The nano-scale spatial organization of metallic and other inorganic materials into 1D objects is a key task in nanotechnology. Nano-scale fibers and tubes are very useful templates for such organization because of their inherent 1D organization. Fibrillar biological molecules and biomolecular assemblies are excellent physical supports on which to organize the inorganic material. Furthermore, these biological assemblies can facilitate high-order organization and specific orientation of inorganic structures by their utilization of highly specific biological recognition properties. In this minireview, I will describe the use of biomolecules and biomolecular assemblies, including DNA, proteins, peptides, and even viral particles, which are excellent templates for 1D organization of inorganic materials into wires. This ranges from simple attempts at electroless deposition on inert biological templates to the advanced use of structural motifs and specific protein-DNA interactions for nano-bio-lithography as well as the fabrication of multilayer organic and inorganic composites. The potential technological applications of these hybrid biological-inorganic assemblies will be discussed.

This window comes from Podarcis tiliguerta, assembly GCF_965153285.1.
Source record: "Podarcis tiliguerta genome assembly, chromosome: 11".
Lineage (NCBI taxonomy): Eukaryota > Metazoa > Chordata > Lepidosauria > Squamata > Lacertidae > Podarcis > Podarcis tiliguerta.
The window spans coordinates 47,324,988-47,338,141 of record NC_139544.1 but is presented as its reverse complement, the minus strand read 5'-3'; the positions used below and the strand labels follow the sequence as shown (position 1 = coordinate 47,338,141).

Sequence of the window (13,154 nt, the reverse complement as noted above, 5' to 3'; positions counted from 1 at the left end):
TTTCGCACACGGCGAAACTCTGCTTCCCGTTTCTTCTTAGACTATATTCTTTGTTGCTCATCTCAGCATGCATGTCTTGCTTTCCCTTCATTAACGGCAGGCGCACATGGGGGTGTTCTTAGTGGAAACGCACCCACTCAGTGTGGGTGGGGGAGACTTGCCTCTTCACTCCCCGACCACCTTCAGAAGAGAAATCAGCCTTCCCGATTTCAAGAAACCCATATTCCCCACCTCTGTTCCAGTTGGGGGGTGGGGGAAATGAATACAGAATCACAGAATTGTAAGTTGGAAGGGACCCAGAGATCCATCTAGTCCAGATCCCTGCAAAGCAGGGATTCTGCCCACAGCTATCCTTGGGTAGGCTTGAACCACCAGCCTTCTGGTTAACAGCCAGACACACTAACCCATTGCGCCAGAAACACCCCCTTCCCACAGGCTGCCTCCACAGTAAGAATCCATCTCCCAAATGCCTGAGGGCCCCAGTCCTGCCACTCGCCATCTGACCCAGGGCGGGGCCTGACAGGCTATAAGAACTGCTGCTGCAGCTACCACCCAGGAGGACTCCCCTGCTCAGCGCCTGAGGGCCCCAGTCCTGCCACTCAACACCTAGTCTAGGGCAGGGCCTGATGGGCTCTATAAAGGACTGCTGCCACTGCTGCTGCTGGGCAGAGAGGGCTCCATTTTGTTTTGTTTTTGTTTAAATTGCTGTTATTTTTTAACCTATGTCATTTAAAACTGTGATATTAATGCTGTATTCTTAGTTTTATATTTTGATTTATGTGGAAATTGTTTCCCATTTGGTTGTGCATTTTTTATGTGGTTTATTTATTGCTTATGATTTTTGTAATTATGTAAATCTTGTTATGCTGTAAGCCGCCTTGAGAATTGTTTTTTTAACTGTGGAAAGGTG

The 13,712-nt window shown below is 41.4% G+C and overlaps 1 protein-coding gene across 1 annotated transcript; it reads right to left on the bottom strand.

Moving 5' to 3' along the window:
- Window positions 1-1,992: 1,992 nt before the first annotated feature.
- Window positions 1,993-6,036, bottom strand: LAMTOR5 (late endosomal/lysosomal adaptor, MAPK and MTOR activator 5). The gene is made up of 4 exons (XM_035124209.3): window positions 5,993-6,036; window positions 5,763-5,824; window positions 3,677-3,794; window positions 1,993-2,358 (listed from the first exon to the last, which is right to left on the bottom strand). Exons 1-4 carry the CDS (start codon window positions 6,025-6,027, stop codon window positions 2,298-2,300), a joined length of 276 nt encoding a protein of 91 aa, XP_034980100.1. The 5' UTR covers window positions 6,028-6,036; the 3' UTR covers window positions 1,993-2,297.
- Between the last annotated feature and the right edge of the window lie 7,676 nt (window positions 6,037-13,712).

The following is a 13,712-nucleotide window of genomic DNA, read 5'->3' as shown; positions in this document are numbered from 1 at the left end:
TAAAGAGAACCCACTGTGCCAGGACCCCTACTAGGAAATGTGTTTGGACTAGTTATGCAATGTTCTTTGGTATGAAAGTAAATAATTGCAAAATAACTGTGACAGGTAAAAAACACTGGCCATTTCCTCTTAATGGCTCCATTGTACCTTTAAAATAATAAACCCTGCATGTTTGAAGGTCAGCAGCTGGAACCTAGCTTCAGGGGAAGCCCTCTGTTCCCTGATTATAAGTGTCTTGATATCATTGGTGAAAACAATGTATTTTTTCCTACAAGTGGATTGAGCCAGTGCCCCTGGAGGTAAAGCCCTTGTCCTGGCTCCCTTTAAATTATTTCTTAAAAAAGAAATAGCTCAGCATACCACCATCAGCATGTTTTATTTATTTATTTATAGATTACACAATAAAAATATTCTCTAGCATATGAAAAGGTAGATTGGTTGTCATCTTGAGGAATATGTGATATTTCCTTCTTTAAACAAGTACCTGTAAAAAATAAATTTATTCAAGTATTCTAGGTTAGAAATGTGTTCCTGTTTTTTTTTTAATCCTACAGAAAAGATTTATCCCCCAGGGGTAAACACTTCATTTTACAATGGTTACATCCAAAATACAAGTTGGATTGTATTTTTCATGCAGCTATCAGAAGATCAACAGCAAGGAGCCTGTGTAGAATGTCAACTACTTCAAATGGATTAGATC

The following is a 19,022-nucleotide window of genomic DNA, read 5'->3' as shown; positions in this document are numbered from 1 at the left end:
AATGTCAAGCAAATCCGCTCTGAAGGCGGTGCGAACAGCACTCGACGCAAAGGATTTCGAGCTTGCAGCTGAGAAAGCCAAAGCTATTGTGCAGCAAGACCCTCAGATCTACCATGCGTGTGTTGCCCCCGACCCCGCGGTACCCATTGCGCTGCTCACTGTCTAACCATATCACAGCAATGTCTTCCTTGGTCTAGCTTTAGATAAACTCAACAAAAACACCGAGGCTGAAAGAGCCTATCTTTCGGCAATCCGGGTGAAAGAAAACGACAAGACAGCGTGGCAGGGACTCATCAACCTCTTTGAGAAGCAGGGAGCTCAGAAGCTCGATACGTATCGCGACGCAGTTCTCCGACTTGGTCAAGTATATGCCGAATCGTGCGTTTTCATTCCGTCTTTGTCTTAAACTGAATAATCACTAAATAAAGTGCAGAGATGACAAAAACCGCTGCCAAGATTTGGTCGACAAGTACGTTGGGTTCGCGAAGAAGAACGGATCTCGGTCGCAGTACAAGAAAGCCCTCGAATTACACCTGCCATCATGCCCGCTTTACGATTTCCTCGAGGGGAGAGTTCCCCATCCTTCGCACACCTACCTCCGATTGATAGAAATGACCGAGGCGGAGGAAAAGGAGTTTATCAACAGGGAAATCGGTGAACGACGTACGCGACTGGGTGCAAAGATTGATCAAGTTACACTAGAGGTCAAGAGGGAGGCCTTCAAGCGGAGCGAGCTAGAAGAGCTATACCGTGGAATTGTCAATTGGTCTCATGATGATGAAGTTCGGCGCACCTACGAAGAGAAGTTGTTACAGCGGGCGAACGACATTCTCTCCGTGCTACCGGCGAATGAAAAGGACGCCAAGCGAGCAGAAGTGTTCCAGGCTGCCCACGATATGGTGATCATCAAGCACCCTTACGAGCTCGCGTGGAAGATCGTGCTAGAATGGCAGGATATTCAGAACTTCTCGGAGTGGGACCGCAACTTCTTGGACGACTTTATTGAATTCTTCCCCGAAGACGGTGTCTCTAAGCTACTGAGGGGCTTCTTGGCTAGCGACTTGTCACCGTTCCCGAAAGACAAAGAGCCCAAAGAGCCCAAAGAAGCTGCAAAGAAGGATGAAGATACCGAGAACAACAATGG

Mendeley saves you time finding and organizing research
Choose a citation style from the tabs below